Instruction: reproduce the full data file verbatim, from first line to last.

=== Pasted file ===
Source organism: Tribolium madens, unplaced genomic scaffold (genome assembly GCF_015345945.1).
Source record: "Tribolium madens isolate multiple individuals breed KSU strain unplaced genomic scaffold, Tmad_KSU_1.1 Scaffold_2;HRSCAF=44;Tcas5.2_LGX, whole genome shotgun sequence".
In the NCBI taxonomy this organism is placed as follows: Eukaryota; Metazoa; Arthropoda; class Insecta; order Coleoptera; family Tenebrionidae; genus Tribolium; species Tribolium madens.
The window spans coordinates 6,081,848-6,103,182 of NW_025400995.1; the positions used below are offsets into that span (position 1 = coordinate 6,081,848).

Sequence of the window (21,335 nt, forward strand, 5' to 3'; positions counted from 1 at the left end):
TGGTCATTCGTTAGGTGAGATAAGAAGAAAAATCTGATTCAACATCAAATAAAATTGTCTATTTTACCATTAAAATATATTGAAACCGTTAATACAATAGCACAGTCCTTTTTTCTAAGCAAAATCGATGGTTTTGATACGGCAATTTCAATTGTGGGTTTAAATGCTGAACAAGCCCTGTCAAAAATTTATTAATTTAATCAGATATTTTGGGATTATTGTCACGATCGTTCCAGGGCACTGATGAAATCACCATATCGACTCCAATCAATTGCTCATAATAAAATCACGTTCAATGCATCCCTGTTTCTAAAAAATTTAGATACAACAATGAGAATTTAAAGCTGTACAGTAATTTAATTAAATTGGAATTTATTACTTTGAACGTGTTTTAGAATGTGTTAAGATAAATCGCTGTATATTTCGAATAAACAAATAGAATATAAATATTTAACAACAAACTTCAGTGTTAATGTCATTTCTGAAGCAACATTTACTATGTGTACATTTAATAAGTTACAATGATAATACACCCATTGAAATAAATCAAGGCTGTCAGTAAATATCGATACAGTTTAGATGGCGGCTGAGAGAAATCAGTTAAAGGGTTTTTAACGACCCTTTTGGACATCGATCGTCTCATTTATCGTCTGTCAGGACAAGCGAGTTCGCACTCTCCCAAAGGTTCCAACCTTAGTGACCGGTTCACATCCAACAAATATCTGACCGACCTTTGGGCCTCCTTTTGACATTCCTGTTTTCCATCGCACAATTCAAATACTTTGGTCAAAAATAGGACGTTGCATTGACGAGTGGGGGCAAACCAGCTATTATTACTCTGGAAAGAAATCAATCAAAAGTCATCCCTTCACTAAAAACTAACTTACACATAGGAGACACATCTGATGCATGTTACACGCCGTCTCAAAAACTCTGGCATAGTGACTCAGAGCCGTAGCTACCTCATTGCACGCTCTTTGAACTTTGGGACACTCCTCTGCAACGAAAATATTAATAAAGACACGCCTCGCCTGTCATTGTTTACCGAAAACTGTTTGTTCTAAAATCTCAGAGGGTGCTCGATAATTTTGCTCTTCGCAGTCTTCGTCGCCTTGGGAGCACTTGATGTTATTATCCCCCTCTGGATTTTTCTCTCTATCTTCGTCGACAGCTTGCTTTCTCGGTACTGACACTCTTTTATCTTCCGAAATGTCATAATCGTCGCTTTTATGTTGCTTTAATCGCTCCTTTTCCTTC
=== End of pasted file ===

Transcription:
Source organism: Tribolium madens, unplaced genomic scaffold (genome assembly GCF_015345945.1).
Source record: "Tribolium madens isolate multiple individuals breed KSU strain unplaced genomic scaffold, Tmad_KSU_1.1 Scaffold_2;HRSCAF=44;Tcas5.2_LGX, whole genome shotgun sequence".
In the NCBI taxonomy this organism is placed as follows: Eukaryota; Metazoa; Arthropoda; class Insecta; order Coleoptera; family Tenebrionidae; genus Tribolium; species Tribolium madens.
The window spans coordinates 6,081,848-6,103,182 of NW_025400995.1; the positions used below are offsets into that span (position 1 = coordinate 6,081,848).

Sequence of the window (21,335 nt, forward strand, 5' to 3'; positions counted from 1 at the left end):
TGGTCATTCGTTAGGTGAGATAAGAAGAAAAATCTGATTCAACATCAAATAAAATTGTCTATTTTACCATTAAAATATATTGAAACCGTTAATACAATAGCACAGTCCTTTTTTCTAAGCAAAATCGATGGTTTTGATACGGCAATTTCAATTGTGGGTTTAAATGCTGAACAAGCCCTGTCAAAAATTTATTAATTTAATCAGATATTTTGGGATTATTGTCACGATCGTTCCAGGGCACTGATGAAATCACCATATCGACTCCAATCAATTGCTCATAATAAAATCACGTTCAATGCATCCCTGTTTCTAAAAAATTTAGATACAACAATGAGAATTTAAAGCTGTACAGTAATTTAATTAAATTGGAATTTATTACTTTGAACGTGTTTTAGAATGTGTTAAGATAAATCGCTGTATATTTCGAATAAACAAATAGAATATAAATATTTAACAACAAACTTCAGTGTTAATGTCATTTCTGAAGCAACATTTACTATGTGTACATTTAATAAGTTACAATGATAATACACCCATTGAAATAAATCAAGGCTGTCAGTAAATATCGATACAGTTTAGATGGCGGCTGAGAGAAATCAGTTAAAGGGTTTTTAACGACCCTTTTGGACATCGATCGTCTCATTTATCGTCTGTCAGGACAAGCGAGTTCGCACTCTCCCAAAGGTTCCAACCTTAGTGACCGGTTCACATCCAACAAATATCTGACCGACCTTTGGGCCTCCTTTTGACATTCCTGTTTTCCATCGCACAATTCAAATACTTTGGTCAAAAATAGGACGTTGCATTGACGAGTGGGGGCAAACCAGCTATTATTACTCTGGAAAGAAATCAATCAAAAGTCATCCCTTCACTAAAAACTAACTTACACATAGGAGACACATCTGATGCATGTTACACGCCGTCTCAAAAACTCTGGCATAGTGACTCAGAGCCGTAGCTACCTCATTGCACGCTCTTTGAACTTTGGGACACTCCTCTGCAACGAAAATATTAATAAAGACACGCCTCGCCTGTCATTGTTTACCGAAAACTGTTTGTTCTAAAATCTCAGAGGGTGCTCGATAATTTTGCTCTTCGCAGTCTTCGTCGCCTTGGGAGCACTTGATGTTATTATCCCCCTCTGGATTTTTCTCTCTATCTTCGTCGACAGCTTGCTTTCTCGGTACTGACACTCTTTTATCTTCCGAAATGTCATAATCGTCGCTTTTATGTTGCTTTAATCGCTCCTTTTCCTTC